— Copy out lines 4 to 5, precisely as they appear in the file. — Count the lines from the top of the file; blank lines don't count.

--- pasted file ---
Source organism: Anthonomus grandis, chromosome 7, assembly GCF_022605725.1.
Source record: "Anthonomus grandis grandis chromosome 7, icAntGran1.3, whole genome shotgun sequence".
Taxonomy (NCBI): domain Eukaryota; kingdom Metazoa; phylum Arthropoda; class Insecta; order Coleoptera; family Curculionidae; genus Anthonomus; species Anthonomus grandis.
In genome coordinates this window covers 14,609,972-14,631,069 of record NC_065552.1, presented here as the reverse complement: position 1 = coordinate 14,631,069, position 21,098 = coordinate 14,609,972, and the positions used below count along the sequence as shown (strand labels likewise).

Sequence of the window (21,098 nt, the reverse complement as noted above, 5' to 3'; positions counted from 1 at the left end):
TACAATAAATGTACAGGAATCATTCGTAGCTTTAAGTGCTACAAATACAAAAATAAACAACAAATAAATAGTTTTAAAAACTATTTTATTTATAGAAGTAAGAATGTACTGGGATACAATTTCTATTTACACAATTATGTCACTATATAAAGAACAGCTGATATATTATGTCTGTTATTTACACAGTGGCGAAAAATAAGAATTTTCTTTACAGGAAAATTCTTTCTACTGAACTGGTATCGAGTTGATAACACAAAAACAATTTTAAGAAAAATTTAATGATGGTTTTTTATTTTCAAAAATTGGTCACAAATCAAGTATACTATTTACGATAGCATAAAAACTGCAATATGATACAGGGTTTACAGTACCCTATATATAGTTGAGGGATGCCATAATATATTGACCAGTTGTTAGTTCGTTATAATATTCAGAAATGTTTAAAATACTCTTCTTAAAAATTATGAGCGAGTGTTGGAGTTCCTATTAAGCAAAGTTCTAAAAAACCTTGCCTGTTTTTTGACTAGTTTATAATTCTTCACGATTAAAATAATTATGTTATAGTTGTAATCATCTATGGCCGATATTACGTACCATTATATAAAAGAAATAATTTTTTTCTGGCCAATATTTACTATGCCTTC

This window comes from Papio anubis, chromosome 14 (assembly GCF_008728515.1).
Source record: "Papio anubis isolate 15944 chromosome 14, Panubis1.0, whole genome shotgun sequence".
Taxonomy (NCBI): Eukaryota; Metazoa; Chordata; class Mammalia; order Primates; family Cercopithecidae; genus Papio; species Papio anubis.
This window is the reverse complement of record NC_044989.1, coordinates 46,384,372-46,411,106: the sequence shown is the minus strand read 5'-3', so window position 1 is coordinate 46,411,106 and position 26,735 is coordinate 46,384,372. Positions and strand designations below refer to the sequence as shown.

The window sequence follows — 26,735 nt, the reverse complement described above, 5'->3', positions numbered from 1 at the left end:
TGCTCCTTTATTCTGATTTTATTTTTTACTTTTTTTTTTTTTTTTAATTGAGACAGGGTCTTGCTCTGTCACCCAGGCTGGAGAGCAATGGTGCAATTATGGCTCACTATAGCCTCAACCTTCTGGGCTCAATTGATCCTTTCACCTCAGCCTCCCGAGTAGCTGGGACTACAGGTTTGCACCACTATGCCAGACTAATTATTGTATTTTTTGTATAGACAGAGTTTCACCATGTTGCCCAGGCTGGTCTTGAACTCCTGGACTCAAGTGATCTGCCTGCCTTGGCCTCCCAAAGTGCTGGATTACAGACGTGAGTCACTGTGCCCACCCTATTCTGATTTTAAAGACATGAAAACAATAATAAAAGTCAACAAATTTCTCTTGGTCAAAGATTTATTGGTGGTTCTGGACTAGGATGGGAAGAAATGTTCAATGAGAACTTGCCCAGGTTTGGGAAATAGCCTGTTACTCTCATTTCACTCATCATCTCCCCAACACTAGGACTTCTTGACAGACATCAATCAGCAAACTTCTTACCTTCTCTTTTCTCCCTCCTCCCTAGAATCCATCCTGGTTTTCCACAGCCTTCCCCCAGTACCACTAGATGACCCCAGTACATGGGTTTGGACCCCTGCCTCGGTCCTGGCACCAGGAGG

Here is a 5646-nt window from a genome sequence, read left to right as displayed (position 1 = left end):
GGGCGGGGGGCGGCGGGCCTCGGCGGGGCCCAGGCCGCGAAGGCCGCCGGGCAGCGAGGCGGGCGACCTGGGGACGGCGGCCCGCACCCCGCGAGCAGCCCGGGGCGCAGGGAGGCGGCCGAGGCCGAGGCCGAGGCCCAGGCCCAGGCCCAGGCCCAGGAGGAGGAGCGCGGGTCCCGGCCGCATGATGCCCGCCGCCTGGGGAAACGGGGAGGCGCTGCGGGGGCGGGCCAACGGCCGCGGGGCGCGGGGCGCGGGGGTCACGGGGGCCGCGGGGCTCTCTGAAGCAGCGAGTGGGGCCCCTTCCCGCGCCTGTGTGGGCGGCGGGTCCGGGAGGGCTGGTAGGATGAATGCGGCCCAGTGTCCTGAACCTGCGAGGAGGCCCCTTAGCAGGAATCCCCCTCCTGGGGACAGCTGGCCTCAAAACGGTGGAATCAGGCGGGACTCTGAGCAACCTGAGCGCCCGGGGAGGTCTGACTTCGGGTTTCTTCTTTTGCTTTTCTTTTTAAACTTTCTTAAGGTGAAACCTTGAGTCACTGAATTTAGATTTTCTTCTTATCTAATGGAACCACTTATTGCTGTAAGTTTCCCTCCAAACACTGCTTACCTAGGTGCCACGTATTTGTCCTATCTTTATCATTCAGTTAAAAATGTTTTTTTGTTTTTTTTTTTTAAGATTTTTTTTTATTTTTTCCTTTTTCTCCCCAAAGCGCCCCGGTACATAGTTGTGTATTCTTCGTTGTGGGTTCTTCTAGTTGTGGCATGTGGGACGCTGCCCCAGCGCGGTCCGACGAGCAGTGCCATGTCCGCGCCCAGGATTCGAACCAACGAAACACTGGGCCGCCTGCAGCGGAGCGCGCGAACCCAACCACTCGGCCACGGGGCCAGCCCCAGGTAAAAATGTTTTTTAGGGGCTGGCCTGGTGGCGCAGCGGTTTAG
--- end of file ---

In genome coordinates this window covers 14,609,972-14,631,069 of record NC_065552.1, presented here as the reverse complement: position 1 = coordinate 14,631,069, position 21,098 = coordinate 14,609,972, and the positions used below count along the sequence as shown (strand labels likewise).

Sequence of the window (21,098 nt, the reverse complement as noted above, 5' to 3'; positions counted from 1 at the left end):